Delivery driver risk

Home » Editors Articles » Delivery driver risk
Delivery Driver

Colin Paterson, head of marketing at driver training specialist Drivetech, shares his tips on how shops can manage the risks associated with the growing grey fleet trend

The pandemic has seen workers displaced from industries as diverse as aerospace and events get behind the wheel of a delivery van or bike for the first time – often driving their own vehicles in a trend known as grey fleet rise.

But just because drivers are freelance rather than employees and using their own vehicles does not mitigate your duty of care towards them when it comes to road safety. So, what exactly are your responsibilities?

Duty of care

If a vehicle is being used for business travel, employers are responsible for ensuring it is adequately maintained and safe – even though it’s not company-owned. Poorly maintained vehicles can leave employers widely exposed under the Corporate Manslaughter Act 2007. 

Fish and chip shop owners should check the following before employment starts to ensure legal compliance and safety:

•  Vehicle maintenance checks

•  Proof of insurance business cover

•  Licence validity

•  Alcohol or drug use

Driver behaviours – i.e. penalty points incurred by speeding or phone usage

•  Overall health

•  Age and experience

•  Road tax validity

•  Evidence of recent servicing 

•  Up-to-date MOT

The Health & Safety Executive also provides a useful overview of the recent trend changes in this area, with particular reference to rising grey fleet vehicle usage and the gig economy, following the republication of its guidance for people driving for work in late 2021. 

Highway Code changes

Drivers must also be aware of recent Highway Code changes. Key amendments include the new risk-based hierarchy of road users. This means that drivers, regardless of the vehicle they drive, have more responsibility to be aware of pedestrians and cyclists. For example, drivers must leave a distance of at least 1.5 metres when overtaking cyclists, and vehicles turning into a road should give way to pedestrians waiting to cross.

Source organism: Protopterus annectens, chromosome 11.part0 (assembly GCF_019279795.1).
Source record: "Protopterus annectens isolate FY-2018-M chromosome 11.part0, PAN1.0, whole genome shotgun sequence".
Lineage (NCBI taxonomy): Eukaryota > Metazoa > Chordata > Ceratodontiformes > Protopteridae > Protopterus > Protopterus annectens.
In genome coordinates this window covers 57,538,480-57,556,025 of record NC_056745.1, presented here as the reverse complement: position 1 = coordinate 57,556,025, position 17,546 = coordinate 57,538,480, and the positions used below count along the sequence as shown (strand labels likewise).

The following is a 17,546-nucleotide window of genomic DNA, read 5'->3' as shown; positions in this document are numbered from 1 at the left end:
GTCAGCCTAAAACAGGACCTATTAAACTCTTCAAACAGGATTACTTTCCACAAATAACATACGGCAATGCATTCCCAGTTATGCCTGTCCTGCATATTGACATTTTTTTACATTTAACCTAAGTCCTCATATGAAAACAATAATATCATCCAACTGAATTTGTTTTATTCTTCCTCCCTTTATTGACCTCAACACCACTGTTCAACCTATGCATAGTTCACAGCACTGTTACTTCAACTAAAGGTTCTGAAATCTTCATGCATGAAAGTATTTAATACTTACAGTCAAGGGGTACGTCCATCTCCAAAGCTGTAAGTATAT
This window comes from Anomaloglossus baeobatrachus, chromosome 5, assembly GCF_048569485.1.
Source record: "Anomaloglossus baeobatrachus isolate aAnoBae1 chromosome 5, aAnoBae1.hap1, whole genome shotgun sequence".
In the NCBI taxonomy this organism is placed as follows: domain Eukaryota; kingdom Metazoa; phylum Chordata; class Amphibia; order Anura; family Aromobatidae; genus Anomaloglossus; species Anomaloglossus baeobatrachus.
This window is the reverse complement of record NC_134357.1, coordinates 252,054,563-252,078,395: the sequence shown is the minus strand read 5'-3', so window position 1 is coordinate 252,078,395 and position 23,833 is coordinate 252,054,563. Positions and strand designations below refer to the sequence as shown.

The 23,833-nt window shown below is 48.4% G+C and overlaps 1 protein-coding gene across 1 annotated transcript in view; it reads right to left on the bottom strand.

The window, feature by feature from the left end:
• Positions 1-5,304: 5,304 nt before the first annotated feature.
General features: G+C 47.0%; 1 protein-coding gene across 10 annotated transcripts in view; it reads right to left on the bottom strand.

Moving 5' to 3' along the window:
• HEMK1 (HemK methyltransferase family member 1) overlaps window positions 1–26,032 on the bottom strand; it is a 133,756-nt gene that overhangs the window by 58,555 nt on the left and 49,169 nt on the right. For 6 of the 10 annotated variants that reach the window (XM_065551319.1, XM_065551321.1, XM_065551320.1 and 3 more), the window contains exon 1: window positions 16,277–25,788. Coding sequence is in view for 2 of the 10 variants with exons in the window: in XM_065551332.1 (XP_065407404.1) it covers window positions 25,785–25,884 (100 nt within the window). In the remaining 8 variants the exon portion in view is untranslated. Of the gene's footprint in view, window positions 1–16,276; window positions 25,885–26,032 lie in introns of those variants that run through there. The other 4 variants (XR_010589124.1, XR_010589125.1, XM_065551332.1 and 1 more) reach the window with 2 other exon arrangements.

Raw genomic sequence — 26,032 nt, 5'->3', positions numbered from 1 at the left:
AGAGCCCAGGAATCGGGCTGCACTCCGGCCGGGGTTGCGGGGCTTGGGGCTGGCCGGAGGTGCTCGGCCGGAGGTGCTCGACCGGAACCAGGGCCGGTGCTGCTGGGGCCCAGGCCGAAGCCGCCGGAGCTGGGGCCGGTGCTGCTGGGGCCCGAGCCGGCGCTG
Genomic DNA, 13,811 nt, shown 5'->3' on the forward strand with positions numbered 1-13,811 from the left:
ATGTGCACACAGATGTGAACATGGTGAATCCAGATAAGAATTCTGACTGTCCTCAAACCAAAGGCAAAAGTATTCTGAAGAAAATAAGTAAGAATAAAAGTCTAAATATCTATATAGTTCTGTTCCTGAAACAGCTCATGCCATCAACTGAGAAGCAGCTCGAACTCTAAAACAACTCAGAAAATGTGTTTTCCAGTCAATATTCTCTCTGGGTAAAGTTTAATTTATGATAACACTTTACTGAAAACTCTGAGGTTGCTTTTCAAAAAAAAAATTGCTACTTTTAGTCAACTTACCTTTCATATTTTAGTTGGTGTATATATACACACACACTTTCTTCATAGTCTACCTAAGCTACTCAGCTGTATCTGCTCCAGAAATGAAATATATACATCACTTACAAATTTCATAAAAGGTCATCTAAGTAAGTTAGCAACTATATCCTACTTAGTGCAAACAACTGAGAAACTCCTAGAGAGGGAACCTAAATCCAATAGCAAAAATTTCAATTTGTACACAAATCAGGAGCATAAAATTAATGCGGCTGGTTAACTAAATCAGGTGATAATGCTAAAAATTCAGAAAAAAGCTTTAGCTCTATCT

Insurance is another critical area. Patrick Smith, founder and executive director of Tribe Advisory, says: “In the delivery sector, freelance drivers have the freedom to offer their services to the platforms they choose. Where they use a motorised vehicle, requiring motor third party liability insurance by law, it’s their responsibility to carry the right insurance, covering the use of the vehicle for the commercial activity undertaken, such as food delivery.

“In the case of a non-motorised vehicle, such as a bicycle or e-bike, many platform providers will provide tailored non-motor liability insurance to protect the freelance drivers, as beneficiaries, while they are providing their services. This is often provided alongside personal accident, income protection and even sickness cover for all freelancers, no matter what form of transport they are using.

“Insurance will need to continue to evolve as the gig economy continues to evolve and as the world of micro-mobility and last mile service provision matures and becomes more embedded in society.”

Leave a Comment

Your email address will not be published. Required fields are marked *

Shopping Basket